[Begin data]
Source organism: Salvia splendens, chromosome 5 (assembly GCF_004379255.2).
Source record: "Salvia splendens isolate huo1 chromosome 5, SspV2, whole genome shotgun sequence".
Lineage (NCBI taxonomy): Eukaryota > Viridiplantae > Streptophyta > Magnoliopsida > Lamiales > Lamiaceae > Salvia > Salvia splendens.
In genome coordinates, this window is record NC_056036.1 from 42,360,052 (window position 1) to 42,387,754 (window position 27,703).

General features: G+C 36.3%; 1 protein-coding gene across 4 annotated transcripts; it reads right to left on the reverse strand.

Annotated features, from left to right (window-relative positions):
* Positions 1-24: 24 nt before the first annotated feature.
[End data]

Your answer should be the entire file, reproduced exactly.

Source organism: Salvia splendens, chromosome 5 (assembly GCF_004379255.2).
Source record: "Salvia splendens isolate huo1 chromosome 5, SspV2, whole genome shotgun sequence".
Lineage (NCBI taxonomy): Eukaryota > Viridiplantae > Streptophyta > Magnoliopsida > Lamiales > Lamiaceae > Salvia > Salvia splendens.
In genome coordinates, this window is record NC_056036.1 from 42,360,052 (window position 1) to 42,387,754 (window position 27,703).

General features: G+C 36.3%; 1 protein-coding gene across 4 annotated transcripts; it reads right to left on the reverse strand.

Annotated features, from left to right (window-relative positions):
* Positions 1-24: 24 nt before the first annotated feature.